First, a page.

There is no greater single human rights dilemma facing the Australian parliament at the moment: refugees, declining, mouldering, decaying in detention centres in carceral conditions, being shifted, carted, moved from one base to another, from one nation state to another. Camps funded with Australian tax payer dollars. Camps run by privatised security firms and brutal local police forces.
The message from protesters of the Whistleblowers Activists and Citizens Alliance to Parliament was unvarnished in its simplicity: “We are here today because we have become world leaders in cruelty.” There were also chants of “close the camps” and “bring them here.”
Members of the WACA also managed to superglue themselves to the railings in Parliament’s public gallery, while two protesters on Thursday managed to abseil down Parliament House with a banner sporting the message of “Close the Bloody Camps Now”.
Appointed doyens of propriety were out there to hector and question the wisdom of these actions. Government senator James McGrath thought the protesters “absolute grubs” and “Kmart Castros”. The speaker of the House, Tony Smith, adjourned the proceedings as members of the Australian Federal Police and security forces mopped up the irate protesters.
“Our purpose here is to conduct the business of the House and in the period of time we have been suspended it is very clear we are unable to do that and the dignity of the House would have been severely compromised.”
Such words: dignity, business, the integrity of the House, like an unsoiled Church of sombre ritual. Generally, the Australian parliament has been a financially minded, dull entity indifferent to the finer points of rights and liberties. Common law and parliamentary wisdoms have tended to make that consideration less important. Taxing backpackers and balancing the budget is of greater interest than abiding by the provisions of the UN Refugee Convention.
Nor does Australia have a clearly enshrined right to protest, despite the High Court’s inventiveness to identify a hidden implied right to express opinions on the subject of political communication. Such rights are considered generally cosmetic apparel for the body polity, observed as much in the breach as anything else.
The Australian variant of democracy has tended to be a Westminster hybrid, wedded to the Senate principle of state representation. When confronted about what was meant by democracy in the house, Peter Lalor of the Legislative Council, in a letter the Ballarat Star (Jan 1, 1857) though it merely “opposition to a tyrannical press, a tyrannical people, or a tyrannical government”. He accepted that he was hardly democratic in any Republican, Chartist or communist sense.
The content of how democracy is practiced remains something distinctly linked to politician over citizenry, with the latter’s voices mysteriously exercised through the representative body of parliament after each election. At best, it is a rude compact enshrouded by the pretence of democratic practice.
Deferral to a wise, paternalistic Parliament has tended to be the norm. The result is an unsophisticated form of political engagement, with elected representatives suspicious of protesters as errant children indifferent to the broader interests of Australians.
Prime Minister Malcolm Turnbull was one of the first to take that line. The assumption there was very much in the representative and administrative mould: the voter’s voice is only relevant to the point of casting the ballot for the representative. “We are representatives and our forebears, over centuries, fought and died to preserve our democratic freedoms that are practiced in this Parliament.”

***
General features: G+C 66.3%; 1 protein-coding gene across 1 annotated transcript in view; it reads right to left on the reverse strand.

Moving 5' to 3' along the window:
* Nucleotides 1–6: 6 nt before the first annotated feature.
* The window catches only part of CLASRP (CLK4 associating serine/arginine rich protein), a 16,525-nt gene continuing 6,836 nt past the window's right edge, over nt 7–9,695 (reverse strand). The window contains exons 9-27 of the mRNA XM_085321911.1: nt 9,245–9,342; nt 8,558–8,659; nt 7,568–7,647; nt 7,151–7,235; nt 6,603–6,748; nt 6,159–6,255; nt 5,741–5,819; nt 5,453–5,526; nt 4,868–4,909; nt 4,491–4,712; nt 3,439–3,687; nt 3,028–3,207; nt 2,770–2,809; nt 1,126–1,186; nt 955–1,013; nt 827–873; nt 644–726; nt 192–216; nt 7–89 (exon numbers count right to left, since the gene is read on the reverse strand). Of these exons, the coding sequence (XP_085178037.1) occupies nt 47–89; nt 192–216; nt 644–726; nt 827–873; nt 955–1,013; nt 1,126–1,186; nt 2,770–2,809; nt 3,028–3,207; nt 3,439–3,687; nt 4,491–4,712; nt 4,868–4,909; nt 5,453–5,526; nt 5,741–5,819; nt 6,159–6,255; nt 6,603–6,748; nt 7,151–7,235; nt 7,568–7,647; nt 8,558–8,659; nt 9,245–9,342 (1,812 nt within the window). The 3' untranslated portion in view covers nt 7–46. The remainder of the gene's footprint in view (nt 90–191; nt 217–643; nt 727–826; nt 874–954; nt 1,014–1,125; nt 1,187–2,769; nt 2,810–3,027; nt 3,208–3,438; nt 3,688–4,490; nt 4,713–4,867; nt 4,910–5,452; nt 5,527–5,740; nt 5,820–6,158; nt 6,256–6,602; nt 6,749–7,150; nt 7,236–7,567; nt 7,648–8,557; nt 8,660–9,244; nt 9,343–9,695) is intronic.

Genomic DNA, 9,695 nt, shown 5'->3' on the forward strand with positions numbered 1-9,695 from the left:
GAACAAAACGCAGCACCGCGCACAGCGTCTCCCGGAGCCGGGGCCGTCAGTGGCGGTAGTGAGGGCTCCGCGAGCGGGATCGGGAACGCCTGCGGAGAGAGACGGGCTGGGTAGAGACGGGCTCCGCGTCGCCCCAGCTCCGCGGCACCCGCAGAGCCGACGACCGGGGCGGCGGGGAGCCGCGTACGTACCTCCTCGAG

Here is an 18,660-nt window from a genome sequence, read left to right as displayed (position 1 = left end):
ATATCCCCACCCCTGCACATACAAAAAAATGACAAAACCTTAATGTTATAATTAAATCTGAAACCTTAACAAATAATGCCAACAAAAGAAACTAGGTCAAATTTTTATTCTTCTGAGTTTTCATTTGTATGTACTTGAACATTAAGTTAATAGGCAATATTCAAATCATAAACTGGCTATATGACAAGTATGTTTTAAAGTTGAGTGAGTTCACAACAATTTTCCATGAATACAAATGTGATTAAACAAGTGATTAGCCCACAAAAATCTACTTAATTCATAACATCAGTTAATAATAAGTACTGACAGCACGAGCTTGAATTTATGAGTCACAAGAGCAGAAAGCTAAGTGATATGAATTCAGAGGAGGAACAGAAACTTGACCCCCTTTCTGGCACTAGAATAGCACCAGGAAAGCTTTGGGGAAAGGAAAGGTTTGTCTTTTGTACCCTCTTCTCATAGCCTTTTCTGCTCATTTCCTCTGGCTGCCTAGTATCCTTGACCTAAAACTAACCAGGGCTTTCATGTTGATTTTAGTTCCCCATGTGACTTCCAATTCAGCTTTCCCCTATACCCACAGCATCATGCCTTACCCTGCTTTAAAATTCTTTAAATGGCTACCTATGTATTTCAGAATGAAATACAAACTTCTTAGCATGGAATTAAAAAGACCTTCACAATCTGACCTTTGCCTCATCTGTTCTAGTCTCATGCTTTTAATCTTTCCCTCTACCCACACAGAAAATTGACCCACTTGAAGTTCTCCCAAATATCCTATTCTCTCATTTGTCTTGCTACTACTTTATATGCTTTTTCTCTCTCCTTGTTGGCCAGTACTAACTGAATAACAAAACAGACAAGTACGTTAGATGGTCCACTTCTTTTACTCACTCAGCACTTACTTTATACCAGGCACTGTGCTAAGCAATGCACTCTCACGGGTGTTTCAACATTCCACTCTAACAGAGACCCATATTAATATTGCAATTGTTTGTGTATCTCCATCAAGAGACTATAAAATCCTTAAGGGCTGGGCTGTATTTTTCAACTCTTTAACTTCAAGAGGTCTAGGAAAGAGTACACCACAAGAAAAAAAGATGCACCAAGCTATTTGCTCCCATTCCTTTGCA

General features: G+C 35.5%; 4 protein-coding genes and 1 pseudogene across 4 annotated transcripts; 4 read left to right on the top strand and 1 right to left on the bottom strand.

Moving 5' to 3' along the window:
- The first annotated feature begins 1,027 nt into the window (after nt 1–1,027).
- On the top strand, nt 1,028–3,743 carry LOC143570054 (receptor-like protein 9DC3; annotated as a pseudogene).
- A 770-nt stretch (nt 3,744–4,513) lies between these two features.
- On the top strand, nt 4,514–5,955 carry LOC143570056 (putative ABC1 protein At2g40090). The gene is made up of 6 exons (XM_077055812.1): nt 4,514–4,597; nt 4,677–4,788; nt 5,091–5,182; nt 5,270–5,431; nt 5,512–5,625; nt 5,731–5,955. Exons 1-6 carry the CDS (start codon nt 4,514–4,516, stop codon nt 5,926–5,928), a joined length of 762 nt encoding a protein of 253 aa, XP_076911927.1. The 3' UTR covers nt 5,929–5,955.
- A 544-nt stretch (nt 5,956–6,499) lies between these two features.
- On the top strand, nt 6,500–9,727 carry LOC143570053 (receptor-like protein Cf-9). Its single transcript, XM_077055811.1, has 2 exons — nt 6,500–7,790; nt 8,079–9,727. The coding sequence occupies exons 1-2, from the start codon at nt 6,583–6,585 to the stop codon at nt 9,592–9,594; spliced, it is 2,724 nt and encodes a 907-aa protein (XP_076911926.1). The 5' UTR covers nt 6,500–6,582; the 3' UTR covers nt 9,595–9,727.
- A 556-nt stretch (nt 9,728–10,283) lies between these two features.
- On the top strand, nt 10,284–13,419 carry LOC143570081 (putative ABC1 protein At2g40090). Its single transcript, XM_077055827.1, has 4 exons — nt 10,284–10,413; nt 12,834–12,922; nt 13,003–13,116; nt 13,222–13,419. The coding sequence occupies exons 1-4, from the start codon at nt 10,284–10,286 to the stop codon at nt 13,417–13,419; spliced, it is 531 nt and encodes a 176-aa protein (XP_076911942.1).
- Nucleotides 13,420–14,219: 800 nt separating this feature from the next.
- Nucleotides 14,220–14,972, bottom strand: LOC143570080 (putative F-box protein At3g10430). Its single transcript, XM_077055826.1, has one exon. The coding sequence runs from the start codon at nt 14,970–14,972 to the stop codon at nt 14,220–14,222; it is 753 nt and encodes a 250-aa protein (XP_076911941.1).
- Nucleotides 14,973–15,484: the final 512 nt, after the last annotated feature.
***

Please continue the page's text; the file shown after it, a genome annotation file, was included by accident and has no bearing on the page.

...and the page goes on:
From thereon, the wisdom of Parliament is total, and all other voices are mere noises of unwise interruption, and even disruption. In Turnbull’s words uttered on Adelaide’s 5AA Radio, “What those demonstrators did in the House of Representatives’ gallery, let alone the following day when they actually defaced the Parliament, was not democratic.”
The crude, ruffled response to the protests made clear how quickly the debate became a security one. Forget speaking about the refugees condemned to administrative limbo; Australian Parliamentarians had more serious things to worry about, such as the prospect of a 2.6 metre-high-fence to be erected along the sloping grass lawns, with similar structures to be placed outside entrances to the ministries and the Senate. Then there was the looming Christmas recess.
For all that, Turnbull could still claim that politicians had to “make sure the people’s house… is as open and accessible as it can be and we try to get the right balance there.” The Greens leader, Senator Richard Di Natale expressed some concern that the new security measures would reverse the symbolic significance of Australia’s elected representatives relative to the voter. “The building was designed so that people were able to stand above their politicians. It was designed so that politicians served at the feet of the people.”
Not all of the protests that took place over Wednesday and Thursday can be put down to the insensible nature of youthful anger, the response of middle class scorn. The points were made clearly, the message with merit. The Pacific offshore system of de facto prison camps, appalling resettlement options that deprive the country of enterprising refugees, and an entire world of euphemisms spiced with the cologne of administration, has done Australia no favours.
The country’s officials may well lead in the field of cruelty, as the protesters claim, but when it comes to a vibrant culture of democratic protest, those same officials show scant regard for the limits in placing one’s total trust in political representatives.
Dr. Binoy Kampmark was a Commonwealth Scholar at Selwyn College, Cambridge. He lectures at RMIT University, Melbourne. Email: firstname.lastname@example.org